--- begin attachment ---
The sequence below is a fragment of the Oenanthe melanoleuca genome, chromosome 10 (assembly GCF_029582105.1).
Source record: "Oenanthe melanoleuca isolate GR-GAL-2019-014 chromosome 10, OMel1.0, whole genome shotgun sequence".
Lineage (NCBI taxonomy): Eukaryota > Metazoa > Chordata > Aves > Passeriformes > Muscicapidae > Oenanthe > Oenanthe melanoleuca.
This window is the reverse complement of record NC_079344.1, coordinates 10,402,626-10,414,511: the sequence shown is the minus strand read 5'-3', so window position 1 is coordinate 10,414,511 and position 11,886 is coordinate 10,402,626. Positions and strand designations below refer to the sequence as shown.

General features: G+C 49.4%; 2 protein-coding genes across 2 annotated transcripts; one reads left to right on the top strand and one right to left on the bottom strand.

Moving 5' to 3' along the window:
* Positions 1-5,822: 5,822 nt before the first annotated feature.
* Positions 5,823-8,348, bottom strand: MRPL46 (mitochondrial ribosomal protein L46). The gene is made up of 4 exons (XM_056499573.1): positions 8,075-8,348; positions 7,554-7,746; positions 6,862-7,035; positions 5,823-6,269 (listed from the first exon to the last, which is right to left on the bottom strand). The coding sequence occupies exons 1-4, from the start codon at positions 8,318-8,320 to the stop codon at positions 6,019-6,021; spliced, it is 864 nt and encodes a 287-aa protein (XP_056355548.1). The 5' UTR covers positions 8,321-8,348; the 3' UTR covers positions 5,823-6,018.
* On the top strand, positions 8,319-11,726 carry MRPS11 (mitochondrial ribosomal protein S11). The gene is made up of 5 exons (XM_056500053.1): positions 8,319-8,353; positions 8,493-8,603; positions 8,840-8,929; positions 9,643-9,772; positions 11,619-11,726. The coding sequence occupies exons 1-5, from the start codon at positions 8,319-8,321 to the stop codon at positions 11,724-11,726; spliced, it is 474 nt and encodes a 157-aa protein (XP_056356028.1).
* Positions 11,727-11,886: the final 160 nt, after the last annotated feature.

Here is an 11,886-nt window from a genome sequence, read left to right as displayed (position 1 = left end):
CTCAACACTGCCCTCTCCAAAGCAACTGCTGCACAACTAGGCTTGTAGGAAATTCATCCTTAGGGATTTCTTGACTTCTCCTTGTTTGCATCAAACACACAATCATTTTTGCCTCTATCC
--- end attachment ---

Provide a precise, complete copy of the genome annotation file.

The sequence below is a fragment of the Oenanthe melanoleuca genome, chromosome 10 (assembly GCF_029582105.1).
Source record: "Oenanthe melanoleuca isolate GR-GAL-2019-014 chromosome 10, OMel1.0, whole genome shotgun sequence".
Lineage (NCBI taxonomy): Eukaryota > Metazoa > Chordata > Aves > Passeriformes > Muscicapidae > Oenanthe > Oenanthe melanoleuca.
This window is the reverse complement of record NC_079344.1, coordinates 10,402,626-10,414,511: the sequence shown is the minus strand read 5'-3', so window position 1 is coordinate 10,414,511 and position 11,886 is coordinate 10,402,626. Positions and strand designations below refer to the sequence as shown.

General features: G+C 49.4%; 2 protein-coding genes across 2 annotated transcripts; one reads left to right on the top strand and one right to left on the bottom strand.

Moving 5' to 3' along the window:
* Positions 1-5,822: 5,822 nt before the first annotated feature.
* Positions 5,823-8,348, bottom strand: MRPL46 (mitochondrial ribosomal protein L46). The gene is made up of 4 exons (XM_056499573.1): positions 8,075-8,348; positions 7,554-7,746; positions 6,862-7,035; positions 5,823-6,269 (listed from the first exon to the last, which is right to left on the bottom strand). The coding sequence occupies exons 1-4, from the start codon at positions 8,318-8,320 to the stop codon at positions 6,019-6,021; spliced, it is 864 nt and encodes a 287-aa protein (XP_056355548.1). The 5' UTR covers positions 8,321-8,348; the 3' UTR covers positions 5,823-6,018.
* On the top strand, positions 8,319-11,726 carry MRPS11 (mitochondrial ribosomal protein S11). The gene is made up of 5 exons (XM_056500053.1): positions 8,319-8,353; positions 8,493-8,603; positions 8,840-8,929; positions 9,643-9,772; positions 11,619-11,726. The coding sequence occupies exons 1-5, from the start codon at positions 8,319-8,321 to the stop codon at positions 11,724-11,726; spliced, it is 474 nt and encodes a 157-aa protein (XP_056356028.1).
* Positions 11,727-11,886: the final 160 nt, after the last annotated feature.

Here is an 11,886-nt window from a genome sequence, read left to right as displayed (position 1 = left end):
CTCAACACTGCCCTCTCCAAAGCAACTGCTGCACAACTAGGCTTGTAGGAAATTCATCCTTAGGGATTTCTTGACTTCTCCTTGTTTGCATCAAACACACAATCATTTTTGCCTCTATCC